And there’s the crux. The novel suggests we live and function among cold and uncaring bureaucracies that are driven by profit and absent either individual or community. Yet, against these efficiency efforts the novel offers budding relationships and clumsy romance. As if to say we may have forgotten how to reach out to one another, how to use poetry to understanding our humanity and how to speak to one another in words not in text(s), but we are not so far gone that we can’t try to, maybe, hazard the attempt at, remembering and connecting.

In other words it’s not an overly optimistic or heartwarming story. Instead, as a sort-of administrator in higher ed myself, I find the call for connection, for real conversation, for extended empathy as at one and the same time entirely appealing and utterly insufficient. We live in the tragic gap, says Parker Palmer, between the reality we recognize and the reality we imagine as possible. In this novel we sit precisely in that space between what the university (what our society) is– profit driven – and what it could be – people driven. And from this gap we’re meant to both witness and imagine. If only we had a way to do that. Oh wait, we do: we can read.

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Filed under Book Club, British literature, Canadian Literature, Fiction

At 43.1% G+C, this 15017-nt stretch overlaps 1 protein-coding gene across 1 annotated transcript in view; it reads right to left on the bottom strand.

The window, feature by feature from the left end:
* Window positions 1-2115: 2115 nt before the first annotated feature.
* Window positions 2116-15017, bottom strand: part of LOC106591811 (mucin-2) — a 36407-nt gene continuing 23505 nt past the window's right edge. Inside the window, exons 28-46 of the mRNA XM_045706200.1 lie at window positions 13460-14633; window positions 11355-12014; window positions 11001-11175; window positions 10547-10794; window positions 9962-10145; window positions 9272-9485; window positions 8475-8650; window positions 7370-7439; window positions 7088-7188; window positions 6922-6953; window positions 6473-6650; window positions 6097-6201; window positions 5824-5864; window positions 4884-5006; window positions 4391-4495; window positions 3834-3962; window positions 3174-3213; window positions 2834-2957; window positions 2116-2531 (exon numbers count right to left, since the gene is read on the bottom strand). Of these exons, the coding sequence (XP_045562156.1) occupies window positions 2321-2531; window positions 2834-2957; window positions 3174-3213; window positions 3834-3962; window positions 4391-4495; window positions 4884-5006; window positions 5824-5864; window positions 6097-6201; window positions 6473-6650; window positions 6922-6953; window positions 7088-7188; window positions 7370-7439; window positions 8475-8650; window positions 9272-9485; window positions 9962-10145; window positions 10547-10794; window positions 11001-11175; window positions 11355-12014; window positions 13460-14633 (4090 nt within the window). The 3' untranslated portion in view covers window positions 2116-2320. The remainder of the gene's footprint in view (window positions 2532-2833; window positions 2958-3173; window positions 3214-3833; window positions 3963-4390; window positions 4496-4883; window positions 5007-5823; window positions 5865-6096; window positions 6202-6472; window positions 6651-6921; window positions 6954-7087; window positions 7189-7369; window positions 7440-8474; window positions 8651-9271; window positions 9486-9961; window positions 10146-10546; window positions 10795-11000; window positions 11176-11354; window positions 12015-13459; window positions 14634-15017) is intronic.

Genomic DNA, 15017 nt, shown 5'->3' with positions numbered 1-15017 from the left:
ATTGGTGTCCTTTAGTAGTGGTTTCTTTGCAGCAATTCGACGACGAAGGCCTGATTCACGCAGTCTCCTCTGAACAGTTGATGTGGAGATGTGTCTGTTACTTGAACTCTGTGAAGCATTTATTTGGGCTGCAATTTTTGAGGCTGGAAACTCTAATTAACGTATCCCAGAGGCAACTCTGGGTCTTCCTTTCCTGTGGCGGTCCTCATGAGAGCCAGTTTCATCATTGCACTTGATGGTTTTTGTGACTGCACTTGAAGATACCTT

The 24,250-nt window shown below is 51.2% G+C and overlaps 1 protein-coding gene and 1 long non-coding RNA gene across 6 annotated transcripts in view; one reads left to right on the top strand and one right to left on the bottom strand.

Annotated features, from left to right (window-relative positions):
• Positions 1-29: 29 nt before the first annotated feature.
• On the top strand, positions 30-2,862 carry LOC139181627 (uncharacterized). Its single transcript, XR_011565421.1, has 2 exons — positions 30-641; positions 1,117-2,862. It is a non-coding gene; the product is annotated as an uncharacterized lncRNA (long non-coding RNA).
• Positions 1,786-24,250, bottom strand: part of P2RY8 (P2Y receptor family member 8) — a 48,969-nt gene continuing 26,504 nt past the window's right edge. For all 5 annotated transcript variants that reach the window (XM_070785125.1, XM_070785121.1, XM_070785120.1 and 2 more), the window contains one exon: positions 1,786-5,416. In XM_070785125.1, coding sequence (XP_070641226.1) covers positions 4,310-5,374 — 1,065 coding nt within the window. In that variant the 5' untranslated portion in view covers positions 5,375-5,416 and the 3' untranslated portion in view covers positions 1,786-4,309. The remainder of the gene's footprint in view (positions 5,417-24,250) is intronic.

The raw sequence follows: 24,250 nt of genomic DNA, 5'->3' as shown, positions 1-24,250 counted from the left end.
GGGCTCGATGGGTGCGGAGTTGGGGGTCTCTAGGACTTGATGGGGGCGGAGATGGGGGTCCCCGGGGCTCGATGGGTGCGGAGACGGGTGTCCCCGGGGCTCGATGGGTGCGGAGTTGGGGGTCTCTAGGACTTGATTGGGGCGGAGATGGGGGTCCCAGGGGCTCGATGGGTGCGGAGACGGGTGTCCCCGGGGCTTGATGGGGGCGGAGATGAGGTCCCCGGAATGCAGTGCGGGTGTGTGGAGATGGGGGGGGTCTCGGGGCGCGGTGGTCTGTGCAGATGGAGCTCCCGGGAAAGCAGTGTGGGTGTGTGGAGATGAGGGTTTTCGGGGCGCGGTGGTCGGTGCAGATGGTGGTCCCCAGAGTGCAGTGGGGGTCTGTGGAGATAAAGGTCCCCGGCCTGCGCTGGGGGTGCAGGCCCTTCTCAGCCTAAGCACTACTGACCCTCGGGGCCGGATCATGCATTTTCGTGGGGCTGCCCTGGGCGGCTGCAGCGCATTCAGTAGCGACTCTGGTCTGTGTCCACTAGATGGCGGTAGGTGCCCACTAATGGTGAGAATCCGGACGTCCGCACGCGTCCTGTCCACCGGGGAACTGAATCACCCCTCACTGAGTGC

Stoner: Overlooked Gem

Published in 1965 John William’s *Stoner* reads like something written forty years earlier. I’m not sure how I’d never heard of the book before, though a quick search of the internet suggests no one else has either (thanks mum for point it out to me). It was reissued in 2006 by New York Review of Books with an accompanying set of quotes from famous people (Tom Hanks endorses it!) pointing out its relative obscurity. So! If you’re looking for that hipster book that will set you apart as a reader who knows what’s what… No really, this book well deserves much more attention (something beyond a Wikipedia *stub* for instance).

Except it’s sort of a thematically appropriate obsolescence and obscurity. The novel takes a realist and measured approach to the question of what makes our lives meaningful – recognition? reputation? family? career? – and ultimately concludes that most of us – including our titular character and protagonist – will die unremarkable and unremembered (just like the book!). Against the idea that this obscurity is to be bemoaned or fought, the novel suggest that by embracing the small, idiosyncratic “purposes” that enliven our individual lives we can find, if not notoriety, then contentment. This message is one well worth considering in an era of ubiquitous fame and instant-celebrity. Instead of imagining that life fulfilment will come from celebrity, or even posthumous remembrance, the novel suggests that it is the quotidian and the insignificant that afford life its purpose and satisfaction.

In a similar vein the novel poses that the disasters that befall us (our protagonist is an English professor at a small American college who cannot communicate his desires, married to an unhappy and angry woman, father to an unhappy and angry daughter) as smaller – even to ourselves – than we might imagine. Disasters of workplace tension are nothing compared to the personal horror of making the wrong choice in a partner or abandoning our parents’ dreams for us to pursue our own. 

A humble book about a humble man that is, in this humility, simply extraordinary.